LA Port Breaks Another Monthly Freight Record, Works to Streamline Supply Chain – Daily Breeze

The Port of Los Angeles had its best July ever, officials announced Wednesday, Aug. 17, surpassing the previous record by 5% in the same month last year.

Dockworkers and terminal operators moved 935,345 twenty-foot equivalent units, the industry standard measurement, in July, good enough for another record-breaking month — a regular occurrence since the second half of 2022. POLA established new records in five of the seven months this year so far.

And, according to POLA Executive Director Gene Seroka, the nation’s busiest port is on track to hit its all-time freight record, set in 2021, even amid ongoing issues with consumer spending and supply chain safeguards. Despite these challengers, Seroka said during a Wednesday briefing, the port is freeing up space in the port and moving quickly toward streamlining Southern California’s supply chain.

While that data may change slightly once the numbers are finalized, port officials said they don’t expect any major differences from what they reported at the press conference, which took place. place about a week after the nearby Port of Long Beach announced that it had barely set its own July cargo record.

“Remarkably, we continue to move record amounts of cargo while reducing the backlog of ships by almost 90%,” Seroka said, “a huge achievement from all of our partners.”

POLA imported just over 485,000 loaded units last month, an increase of 3.4% on July 2021 – and 8% more than the previous five-year average for July.

Exports from the port also performed well in July, Seroka said, with a 13.5% increase in units moved from the same month last year.

“Although this is a significant number, exports have been declining for more than three years,” Seroka said. “We continue to work with the Commerce Department and others to finally turn this market around.”

There are a few key factors driving the port’s success this year, Seroka said: demand, fluidity and data.

“Retail, wholesale and manufacturing numbers have remained strong – we’ve had peak season months for the past 2 1/2 years,” Seroka said. “That said, imports will start to decline somewhat; I expect this to be reflected in our August freight figures.

Orders from Chinese factories would slow, and some U.S. retailers noted they continued to have “high” inventories, Seroka said. But even still, July retail sales reported Wednesday morning are flat, which Seroka says is good news.

“It appears consumers are using the money saved from lower gas prices to spend money on other goods,” he said.

And cargo is leaving the port’s marine terminals at a much faster location than last year.

A record 109 ships were waiting to enter the combined ports of Los Angeles and Long Beach in January. That number on Monday had fallen to 13 ships at anchor in the port – an 88% decrease from just seven months ago.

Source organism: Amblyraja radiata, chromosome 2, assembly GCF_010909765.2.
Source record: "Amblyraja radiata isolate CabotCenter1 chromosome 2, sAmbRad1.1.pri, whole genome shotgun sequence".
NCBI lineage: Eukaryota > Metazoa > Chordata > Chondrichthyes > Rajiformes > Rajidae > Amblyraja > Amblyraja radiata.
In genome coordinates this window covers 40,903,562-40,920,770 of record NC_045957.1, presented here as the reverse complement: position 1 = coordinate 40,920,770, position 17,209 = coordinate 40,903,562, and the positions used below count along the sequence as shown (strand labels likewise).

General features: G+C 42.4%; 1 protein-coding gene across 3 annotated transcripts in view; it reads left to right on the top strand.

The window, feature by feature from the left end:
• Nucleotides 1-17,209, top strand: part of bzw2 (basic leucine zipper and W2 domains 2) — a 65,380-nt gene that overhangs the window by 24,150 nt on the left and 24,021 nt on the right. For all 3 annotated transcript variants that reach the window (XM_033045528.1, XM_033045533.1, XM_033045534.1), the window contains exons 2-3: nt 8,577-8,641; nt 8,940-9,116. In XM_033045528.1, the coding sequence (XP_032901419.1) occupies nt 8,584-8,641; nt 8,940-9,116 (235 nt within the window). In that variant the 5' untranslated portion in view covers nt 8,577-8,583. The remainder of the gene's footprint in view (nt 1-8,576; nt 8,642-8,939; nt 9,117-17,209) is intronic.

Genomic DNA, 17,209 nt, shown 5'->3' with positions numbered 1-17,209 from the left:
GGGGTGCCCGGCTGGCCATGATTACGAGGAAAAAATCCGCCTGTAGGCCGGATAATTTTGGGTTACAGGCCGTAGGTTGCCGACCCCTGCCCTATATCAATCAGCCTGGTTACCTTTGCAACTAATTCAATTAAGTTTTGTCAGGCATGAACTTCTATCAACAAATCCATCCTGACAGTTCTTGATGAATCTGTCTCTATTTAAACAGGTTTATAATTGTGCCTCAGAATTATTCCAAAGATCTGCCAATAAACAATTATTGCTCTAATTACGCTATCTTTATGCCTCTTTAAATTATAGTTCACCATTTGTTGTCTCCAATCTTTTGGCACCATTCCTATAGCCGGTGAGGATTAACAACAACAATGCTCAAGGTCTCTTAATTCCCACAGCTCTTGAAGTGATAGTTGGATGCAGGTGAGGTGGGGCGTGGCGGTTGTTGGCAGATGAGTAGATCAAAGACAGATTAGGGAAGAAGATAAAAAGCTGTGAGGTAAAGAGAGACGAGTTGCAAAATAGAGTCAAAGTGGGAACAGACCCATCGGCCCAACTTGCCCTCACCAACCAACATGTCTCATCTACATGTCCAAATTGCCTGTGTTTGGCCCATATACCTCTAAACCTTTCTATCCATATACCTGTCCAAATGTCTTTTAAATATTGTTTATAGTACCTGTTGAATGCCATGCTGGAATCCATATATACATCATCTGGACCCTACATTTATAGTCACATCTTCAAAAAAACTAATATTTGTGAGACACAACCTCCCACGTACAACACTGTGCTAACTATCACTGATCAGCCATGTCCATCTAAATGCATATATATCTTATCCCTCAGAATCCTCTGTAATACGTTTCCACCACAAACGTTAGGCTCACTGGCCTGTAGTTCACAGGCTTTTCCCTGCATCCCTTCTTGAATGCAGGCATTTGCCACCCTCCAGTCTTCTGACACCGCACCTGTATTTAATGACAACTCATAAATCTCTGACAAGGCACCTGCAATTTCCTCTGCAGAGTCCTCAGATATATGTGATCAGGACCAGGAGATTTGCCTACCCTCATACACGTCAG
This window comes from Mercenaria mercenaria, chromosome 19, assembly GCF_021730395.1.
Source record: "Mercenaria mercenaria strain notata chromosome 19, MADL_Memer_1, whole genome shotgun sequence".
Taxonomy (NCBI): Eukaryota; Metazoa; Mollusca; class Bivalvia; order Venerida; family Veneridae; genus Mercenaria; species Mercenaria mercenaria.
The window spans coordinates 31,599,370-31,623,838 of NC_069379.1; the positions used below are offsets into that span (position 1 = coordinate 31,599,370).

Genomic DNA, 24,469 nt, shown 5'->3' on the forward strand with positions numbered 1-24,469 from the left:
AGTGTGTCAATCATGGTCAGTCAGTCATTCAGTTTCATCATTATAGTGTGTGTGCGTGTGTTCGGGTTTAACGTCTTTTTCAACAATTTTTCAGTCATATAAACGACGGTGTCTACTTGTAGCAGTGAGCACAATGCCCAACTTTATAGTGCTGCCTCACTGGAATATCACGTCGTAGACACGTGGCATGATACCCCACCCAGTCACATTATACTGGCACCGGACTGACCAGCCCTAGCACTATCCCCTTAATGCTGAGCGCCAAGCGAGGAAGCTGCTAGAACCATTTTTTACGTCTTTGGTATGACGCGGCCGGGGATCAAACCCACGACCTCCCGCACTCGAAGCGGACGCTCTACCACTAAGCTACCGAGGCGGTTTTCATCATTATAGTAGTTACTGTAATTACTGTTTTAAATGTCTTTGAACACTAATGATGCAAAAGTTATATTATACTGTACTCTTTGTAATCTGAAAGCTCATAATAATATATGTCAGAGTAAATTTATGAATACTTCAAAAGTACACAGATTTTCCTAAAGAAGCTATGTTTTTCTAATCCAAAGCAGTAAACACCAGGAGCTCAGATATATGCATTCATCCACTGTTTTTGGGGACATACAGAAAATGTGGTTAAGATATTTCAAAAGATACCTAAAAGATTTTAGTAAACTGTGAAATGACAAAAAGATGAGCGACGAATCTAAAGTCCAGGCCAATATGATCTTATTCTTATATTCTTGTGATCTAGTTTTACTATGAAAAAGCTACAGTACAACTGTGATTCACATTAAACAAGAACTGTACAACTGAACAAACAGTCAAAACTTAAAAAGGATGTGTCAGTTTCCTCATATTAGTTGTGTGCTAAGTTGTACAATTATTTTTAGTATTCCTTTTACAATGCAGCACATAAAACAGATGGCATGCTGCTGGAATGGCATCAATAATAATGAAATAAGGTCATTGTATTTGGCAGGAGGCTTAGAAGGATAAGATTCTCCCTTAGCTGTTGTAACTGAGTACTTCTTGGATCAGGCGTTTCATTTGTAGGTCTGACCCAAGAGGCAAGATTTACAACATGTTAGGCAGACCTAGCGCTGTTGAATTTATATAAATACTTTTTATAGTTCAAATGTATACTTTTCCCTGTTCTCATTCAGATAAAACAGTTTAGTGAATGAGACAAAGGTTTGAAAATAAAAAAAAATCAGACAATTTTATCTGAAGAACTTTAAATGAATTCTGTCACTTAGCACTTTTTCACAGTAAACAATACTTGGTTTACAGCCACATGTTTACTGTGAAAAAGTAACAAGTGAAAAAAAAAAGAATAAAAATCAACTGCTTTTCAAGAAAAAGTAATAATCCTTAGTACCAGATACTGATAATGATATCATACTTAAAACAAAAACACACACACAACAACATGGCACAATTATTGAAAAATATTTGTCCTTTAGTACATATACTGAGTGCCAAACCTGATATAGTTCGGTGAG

“It’s a huge accomplishment,” Seroka said, “while moving record volume (of cargo).”

Trucks — which carry about two-thirds of all cargo at the port, Seroka said — are also moving units at a faster rate. And containers spend less time lingering or waiting for an available truck to transport them to their final destination.

“We’re down to around 2,000 containers waiting over 9 days for trucks, down from over 32,000 units last October,” Seroka said. “Dwell time for truck-bound containers is now four days, close to more traditional times and a significant improvement from the 11-day maximum dwell time.”

(Rail freight, however, has been a problem recently.)

This success, Seroka said, is due in part to the Port Optimizer data portal, a software system that allows port stakeholders to process supply chain data and identify potential loading delays before they only become major problems.

The Port Optimizer, that crucial piece of supply chain management, is ready for some upgrades – thanks to a $3 million grant from the Federal Department of Transportation.

This money “will be used to deploy new components of the Port Optimizer,” Seroka said, “further improving the data and analytics that stakeholders increasingly depend on every day.”

Over the past few months, Southern California’s supply chain has improved dramatically, Seroka said.

“In many other ports across the country, ships are waiting for space. Yet here our terminals have capacity,” he said. “So for freight owners looking to get back on their feet, come to Los Angeles. We’re ready to help.

POLA will also receive another $20 million grant from the Department of Transportation for a grade separation project to improve truck access to Terminal Island from the port.

“It will also reduce freight congestion,” Seroka said, “while increasing motorist safety.”

But the port’s grant funds won’t stop there – or so officials hope.

President Joe Biden signed into law the Cut Inflation Act on Tuesday, which includes a $3 billion fund to help ports across the country switch to electric equipment and reduce their greenhouse gas emissions.

“As the most active trade gateway in the Western Hemisphere, we pursue every available grant dollar to accelerate plans to build resilience, increase efficiency and reduce our environmental footprint,” said Seroka, “while creating more jobs here in the US port.”

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